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McLuhan's Method: the Mad Hatter at Tea with Austin and Wittgenstein
What was McLuhan doing? How was he doing it? Was it important? Within this essay I try to answer those questions by linking what he said and did, and how he did it, with the ways and means of the seemingly dissimilar ...
How Do You Solve a Problem Like Induction? Flip a Coin, Twice if Needed
A simple solution to Hume's problem of induction, pragmatically construed.
'In a Moment of Brilliance': Heidegger's Horsemen, HIGH NOON and the Existential Sentiment of 'Westerns'
By evidence and common consent, great 'western' movies are mythical encompassing a Weltanschauung that has engaged viewers within diverse cultures for over a century. Questions recur, however. What makes them so? and why ...
'In My Mind's Ear': Misconstruing Sounds as Sights – a Philosophical and Cinematical Caution
The notion of 'imaging' music ought to perplex us philosophically, for 'to imagine' is a verb of visualisation. Hearing musical events may cause us to imagine things, and seeing things may cause us to think of hearing ...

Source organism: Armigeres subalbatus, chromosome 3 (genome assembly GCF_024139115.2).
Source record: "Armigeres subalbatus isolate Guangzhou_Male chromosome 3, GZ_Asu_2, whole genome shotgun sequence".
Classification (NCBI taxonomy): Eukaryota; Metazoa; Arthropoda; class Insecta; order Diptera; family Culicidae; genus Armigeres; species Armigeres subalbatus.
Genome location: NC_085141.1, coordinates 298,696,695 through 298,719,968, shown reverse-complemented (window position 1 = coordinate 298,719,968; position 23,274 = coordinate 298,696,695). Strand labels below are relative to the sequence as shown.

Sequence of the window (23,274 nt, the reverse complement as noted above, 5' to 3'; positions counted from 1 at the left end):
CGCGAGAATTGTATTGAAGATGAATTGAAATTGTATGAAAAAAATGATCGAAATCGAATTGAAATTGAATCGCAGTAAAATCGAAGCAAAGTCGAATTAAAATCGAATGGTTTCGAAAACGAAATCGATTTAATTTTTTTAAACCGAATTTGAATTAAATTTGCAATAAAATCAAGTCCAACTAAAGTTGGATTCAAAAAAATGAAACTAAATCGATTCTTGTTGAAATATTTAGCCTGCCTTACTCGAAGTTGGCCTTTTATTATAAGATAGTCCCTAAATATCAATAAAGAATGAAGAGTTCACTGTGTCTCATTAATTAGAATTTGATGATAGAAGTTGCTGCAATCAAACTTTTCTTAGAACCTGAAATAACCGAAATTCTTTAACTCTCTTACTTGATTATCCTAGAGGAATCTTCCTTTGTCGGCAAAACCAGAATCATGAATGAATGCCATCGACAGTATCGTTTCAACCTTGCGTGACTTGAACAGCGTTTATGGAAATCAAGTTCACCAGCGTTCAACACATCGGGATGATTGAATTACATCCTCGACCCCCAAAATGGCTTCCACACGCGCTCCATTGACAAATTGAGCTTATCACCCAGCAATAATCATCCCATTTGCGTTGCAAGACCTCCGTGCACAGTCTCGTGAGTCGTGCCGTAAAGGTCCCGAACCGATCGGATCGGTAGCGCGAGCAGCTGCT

Pudovkin's Precept: Coherence, Kant and 'Temporal Concentration'
In 1926, Vsevolod Pudovkin solved the fundamental problem of film design. More exactly, he showed filmmakers how to select and order the parts of a movie (its shots, scenes and sequences of them) to ensure that viewers can ...
Nelson Goodman's 'Theory of Symbols': an Exposition and Critique
Notes in outline form for a presentation on 13 February 1985 to the 'Media, Mind and Society' seminar of David R. Olson, Co-Director of the McLuhan Program in Culture and Technology of the University of Toronto, on the ...
Pudovkin, Kant and the Principle of Perceptual Coherence
In 1926 Vsevolod Pudovkin, while making his first feature film, articulated a precept crucial to understanding how powerful movies are made. He did so by assimilating unwittingly the core of Kant's principle of experiential ...
Michelson, Morley and Me: How We See, Hear and Hear Movies
The Michelson-Morley experiment of 1887 was the watershed in our coming to understand how differently waves propagate. As such, it ought also to have been the watershed in our coming to understand how hearing differs from ...
Kant at the La Ciotat Station: the Arrival of the Lumière's Train
In 1787 Immanuel Kant published a second edition of his Critique of Pure Reason. Within a new preface he reaffirmed an identity that his critics had failed to comprehend: we and God encounter things differently rather than ...
Filmmaking, Logic and the Historical Reconstruction of the World
An assessment in historical context of how and what filmmakers, logicians and philosophers could have learned from one another about the rudiments of their crafts.